SoundFonts consist of four levels: sample, split, instrument, and preset. Each sample loaded into Wien creates a split according to its pitch and any other samples already in place. As you add other samples, they are automatically split across the keyboard, and the complete set of splits (along with their associated parameters such as volume, envelope, tremolo, vibrato) is called an instrument. An instrument can be restricted to a keyboard or velocity range, and you can stack or split several instruments in a preset — either several different sounds, or variations of the same one. Finally, up to 127 presets can be present in a SoundFont — either different instruments or variations of the same one.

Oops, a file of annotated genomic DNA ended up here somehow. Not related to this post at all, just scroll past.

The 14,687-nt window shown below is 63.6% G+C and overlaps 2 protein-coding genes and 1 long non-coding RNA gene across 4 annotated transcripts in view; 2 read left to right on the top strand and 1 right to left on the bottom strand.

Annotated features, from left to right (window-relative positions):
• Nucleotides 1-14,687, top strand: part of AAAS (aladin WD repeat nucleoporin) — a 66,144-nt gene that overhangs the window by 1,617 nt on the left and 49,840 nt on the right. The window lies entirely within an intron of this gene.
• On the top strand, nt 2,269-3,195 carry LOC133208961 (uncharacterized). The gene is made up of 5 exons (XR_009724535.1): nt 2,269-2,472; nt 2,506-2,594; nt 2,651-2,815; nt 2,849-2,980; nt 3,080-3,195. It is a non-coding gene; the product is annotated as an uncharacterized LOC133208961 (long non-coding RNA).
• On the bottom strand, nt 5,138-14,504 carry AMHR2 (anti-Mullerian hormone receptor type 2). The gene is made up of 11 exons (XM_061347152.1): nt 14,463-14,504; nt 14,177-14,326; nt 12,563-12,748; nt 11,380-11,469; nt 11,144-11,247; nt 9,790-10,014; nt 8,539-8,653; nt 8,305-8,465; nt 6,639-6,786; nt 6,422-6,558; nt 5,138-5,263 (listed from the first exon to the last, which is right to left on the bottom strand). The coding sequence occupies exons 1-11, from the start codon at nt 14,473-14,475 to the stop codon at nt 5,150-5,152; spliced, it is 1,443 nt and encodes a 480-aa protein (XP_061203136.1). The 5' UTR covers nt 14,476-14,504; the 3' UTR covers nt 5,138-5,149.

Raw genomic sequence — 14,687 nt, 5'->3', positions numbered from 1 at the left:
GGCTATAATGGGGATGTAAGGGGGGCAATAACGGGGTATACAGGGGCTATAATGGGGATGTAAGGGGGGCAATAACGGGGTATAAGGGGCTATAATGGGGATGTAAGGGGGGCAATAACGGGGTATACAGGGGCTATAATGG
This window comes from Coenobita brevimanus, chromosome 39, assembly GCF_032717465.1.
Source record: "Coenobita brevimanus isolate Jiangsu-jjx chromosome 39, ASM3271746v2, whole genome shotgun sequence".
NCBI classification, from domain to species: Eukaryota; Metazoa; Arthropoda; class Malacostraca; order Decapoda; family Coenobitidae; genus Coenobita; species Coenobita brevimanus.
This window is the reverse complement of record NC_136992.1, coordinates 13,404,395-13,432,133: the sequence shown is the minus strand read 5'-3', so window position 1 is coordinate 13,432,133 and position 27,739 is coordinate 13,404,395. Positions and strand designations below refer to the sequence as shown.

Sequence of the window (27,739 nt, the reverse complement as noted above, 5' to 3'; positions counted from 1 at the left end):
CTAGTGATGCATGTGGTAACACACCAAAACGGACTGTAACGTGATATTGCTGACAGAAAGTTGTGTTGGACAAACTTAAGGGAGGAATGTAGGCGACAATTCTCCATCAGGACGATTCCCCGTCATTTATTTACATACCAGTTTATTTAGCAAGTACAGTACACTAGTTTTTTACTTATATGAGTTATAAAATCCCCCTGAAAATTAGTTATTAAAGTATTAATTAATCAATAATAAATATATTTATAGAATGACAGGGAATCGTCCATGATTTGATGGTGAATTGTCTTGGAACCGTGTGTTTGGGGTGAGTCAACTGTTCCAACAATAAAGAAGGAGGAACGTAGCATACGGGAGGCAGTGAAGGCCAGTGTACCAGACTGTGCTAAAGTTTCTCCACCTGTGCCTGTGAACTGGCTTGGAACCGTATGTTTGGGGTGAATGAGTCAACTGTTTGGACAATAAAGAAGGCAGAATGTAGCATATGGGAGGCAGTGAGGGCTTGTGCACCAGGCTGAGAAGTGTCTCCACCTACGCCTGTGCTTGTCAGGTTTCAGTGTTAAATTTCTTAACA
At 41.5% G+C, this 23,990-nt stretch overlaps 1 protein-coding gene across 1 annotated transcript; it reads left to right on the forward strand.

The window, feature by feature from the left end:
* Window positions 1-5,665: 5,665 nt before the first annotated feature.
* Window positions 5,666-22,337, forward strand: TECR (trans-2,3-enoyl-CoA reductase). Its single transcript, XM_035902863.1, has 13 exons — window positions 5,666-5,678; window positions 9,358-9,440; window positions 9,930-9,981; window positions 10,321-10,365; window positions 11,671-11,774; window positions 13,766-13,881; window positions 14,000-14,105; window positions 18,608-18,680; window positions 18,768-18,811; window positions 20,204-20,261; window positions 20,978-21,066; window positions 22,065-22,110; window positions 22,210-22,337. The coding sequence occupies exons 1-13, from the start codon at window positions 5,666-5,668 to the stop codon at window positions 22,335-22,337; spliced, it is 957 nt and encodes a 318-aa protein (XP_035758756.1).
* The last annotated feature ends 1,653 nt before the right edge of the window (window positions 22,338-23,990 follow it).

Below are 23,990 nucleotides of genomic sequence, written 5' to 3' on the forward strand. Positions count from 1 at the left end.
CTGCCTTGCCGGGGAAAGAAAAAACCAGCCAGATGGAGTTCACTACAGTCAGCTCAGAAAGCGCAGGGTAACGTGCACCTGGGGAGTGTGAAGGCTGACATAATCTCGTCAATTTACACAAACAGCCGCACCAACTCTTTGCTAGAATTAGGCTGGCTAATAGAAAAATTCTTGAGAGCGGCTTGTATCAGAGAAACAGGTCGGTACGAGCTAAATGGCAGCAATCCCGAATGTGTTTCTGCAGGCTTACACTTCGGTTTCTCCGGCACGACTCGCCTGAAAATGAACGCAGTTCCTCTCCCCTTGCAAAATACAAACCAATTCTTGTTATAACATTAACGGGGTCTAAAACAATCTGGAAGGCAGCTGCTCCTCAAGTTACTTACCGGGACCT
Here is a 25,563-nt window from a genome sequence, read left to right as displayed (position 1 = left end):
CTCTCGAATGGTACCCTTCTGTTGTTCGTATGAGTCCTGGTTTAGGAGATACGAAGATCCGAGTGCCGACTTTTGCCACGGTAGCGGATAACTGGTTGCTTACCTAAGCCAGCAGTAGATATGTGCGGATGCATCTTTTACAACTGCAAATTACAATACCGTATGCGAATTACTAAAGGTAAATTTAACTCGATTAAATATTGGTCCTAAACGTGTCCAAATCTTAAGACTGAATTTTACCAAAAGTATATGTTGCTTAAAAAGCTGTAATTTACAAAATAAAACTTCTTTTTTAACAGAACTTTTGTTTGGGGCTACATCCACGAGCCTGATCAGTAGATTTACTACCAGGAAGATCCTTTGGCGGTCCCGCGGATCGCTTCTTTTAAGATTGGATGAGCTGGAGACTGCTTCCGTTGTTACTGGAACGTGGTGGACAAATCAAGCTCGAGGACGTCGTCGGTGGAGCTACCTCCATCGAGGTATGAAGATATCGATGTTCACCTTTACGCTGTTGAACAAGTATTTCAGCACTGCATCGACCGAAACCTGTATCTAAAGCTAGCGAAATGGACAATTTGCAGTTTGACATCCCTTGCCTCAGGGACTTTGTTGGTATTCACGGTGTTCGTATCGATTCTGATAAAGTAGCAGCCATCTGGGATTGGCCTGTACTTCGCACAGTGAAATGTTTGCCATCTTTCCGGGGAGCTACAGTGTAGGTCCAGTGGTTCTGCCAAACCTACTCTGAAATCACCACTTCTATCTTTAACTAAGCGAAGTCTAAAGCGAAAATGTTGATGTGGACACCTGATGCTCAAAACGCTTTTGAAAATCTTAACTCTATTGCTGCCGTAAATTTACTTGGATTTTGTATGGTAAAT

To create your own SoundFonts, you can start by either dragging WAV files directly onto the area beneath the Wien keyboard display, or by using the appropriate menu option. Since Wien provides auto‑mapping, auto‑tuning and auto‑truncating, this may be all you need to do, apart from saving the completed SoundFont. Drum samples normally need to be allocated to a specific keyboard note, so you drop the WAV file directly over the desired key graphic. You can edit at all levels (Splits, Instruments and Presets), and Global Edit is provided so that you can simultaneously adjust the parameters for all splits within an instrument. If you want to hear how well all your splits sound in context, the tiny Test Play button next to the splits keyboard will play each split sample in context from bottom to top, which makes it easy to hear how smoothly your split transitions are sounding.